Work on a new aquatic centre in Fredericton is continuing behind the scenes, but it will be years before a new pool is open.
The region has been exploring the feasibility of a new pool since it was announced in 2017 that the Sir Max Aitken pool on the University of New Brunswick campus would be decommissioned.
Brett McCrea, executive director of the Regional Service Commission, said he expects the project will send out a request for proposals from architects in the coming weeks.
"We had a really productive year [last] year, I would say, from the Regional Service Commission perspective," said McCrea.
The commission spent a lot of time last year developing a governance structure with the city and neighbouring municipalities, he said.
Details to be ironed out
Right now the commission is developing a request for proposals framework so companies can submit for the aquatic centre. But questions such as where the pool will be located, and what it will look like, are still up in the air.
"There have been a number of locations discussed over the years. I believe the most recent location that's been discussed is adjacent to the Grant-Harvey Centre," said McCrea.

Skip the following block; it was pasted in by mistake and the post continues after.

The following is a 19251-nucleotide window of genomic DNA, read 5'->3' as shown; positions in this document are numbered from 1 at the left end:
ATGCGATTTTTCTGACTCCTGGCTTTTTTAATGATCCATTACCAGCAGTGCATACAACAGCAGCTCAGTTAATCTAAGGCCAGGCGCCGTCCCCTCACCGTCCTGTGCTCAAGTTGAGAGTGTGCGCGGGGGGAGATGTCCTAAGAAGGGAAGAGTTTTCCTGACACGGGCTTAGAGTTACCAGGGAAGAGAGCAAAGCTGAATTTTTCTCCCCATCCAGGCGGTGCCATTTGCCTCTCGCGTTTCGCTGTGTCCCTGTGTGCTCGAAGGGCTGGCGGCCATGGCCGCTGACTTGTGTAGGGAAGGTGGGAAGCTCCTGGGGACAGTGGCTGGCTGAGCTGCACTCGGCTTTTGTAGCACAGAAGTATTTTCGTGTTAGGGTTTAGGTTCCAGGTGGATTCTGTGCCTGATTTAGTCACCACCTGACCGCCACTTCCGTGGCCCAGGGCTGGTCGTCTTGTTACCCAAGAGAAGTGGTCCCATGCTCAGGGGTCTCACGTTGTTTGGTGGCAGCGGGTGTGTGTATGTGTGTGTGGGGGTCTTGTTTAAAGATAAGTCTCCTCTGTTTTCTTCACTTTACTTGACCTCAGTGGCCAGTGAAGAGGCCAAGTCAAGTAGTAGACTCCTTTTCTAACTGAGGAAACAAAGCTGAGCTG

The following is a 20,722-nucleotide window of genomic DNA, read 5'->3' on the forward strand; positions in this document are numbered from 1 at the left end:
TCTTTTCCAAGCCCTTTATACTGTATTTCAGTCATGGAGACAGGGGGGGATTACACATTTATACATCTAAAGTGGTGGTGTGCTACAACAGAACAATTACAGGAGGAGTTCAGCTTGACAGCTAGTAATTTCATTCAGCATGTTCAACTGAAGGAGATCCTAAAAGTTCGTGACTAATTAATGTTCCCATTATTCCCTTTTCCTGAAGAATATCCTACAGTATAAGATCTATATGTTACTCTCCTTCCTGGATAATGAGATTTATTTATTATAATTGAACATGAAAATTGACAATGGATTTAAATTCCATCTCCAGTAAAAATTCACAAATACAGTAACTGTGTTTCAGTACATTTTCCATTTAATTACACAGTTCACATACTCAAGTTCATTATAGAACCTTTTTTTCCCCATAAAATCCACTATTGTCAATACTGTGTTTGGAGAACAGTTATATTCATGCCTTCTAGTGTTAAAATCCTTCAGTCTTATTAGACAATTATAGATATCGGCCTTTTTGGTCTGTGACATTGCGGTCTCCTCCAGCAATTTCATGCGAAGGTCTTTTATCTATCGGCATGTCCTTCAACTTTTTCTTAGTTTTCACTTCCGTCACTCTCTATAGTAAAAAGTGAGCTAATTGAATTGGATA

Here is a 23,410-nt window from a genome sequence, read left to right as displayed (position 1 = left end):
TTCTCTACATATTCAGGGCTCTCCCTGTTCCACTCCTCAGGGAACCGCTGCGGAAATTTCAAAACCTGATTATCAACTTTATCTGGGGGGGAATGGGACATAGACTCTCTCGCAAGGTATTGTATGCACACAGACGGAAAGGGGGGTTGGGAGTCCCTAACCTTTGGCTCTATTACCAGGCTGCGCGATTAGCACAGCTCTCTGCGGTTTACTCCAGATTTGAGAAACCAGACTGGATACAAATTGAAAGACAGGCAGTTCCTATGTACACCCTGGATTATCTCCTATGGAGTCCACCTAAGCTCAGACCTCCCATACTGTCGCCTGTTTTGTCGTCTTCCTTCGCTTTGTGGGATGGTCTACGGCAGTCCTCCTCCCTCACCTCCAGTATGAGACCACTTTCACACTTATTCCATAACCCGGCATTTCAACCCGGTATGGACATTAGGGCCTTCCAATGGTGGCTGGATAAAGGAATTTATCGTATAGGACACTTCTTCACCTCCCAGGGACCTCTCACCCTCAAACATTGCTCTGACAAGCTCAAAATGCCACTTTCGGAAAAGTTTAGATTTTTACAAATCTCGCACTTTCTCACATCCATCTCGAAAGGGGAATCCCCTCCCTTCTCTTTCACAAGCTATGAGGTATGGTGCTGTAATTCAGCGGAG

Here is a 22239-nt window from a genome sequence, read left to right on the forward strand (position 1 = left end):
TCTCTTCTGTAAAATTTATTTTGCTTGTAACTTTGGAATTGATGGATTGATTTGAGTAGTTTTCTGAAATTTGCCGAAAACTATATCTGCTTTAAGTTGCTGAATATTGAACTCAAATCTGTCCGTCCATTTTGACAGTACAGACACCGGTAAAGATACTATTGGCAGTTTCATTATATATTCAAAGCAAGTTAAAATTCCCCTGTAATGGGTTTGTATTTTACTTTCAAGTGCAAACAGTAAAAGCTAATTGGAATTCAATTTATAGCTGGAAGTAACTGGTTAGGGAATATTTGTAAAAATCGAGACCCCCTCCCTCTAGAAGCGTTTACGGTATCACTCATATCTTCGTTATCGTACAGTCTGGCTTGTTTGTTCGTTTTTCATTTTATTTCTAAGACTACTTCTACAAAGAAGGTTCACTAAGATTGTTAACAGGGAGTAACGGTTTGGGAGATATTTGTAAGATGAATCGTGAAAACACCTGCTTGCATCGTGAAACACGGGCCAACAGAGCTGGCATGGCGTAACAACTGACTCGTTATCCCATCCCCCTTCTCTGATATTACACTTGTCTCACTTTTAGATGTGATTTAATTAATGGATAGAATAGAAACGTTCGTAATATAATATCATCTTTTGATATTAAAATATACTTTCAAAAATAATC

"When we talk about location, the size of the pool, what exactly would be included in a facility … all of that will be determined during the design phase itself."
McCrea said the commission has spoken with both the provincial and federal governments about funding but no firm commitments are in place yet.
An agreement with UNB means its pool remains open for now, but it will eventually have to close.
Chris Ramsey, president of the Fredericton Regional Aquatic Centre, said the need for a pool in Fredericton is growing.
He said even with the city's three pools, including the Fredericton Indoor Pool and the YMCA pool, space is limited for youth looking to get involved with swimming.
"You take the local swim team … that program turned away 70 kids this year that could not get into the program because there's not enough lane space in town," said Ramsey.
"The project is absolutely critical to deal with those capacity issues."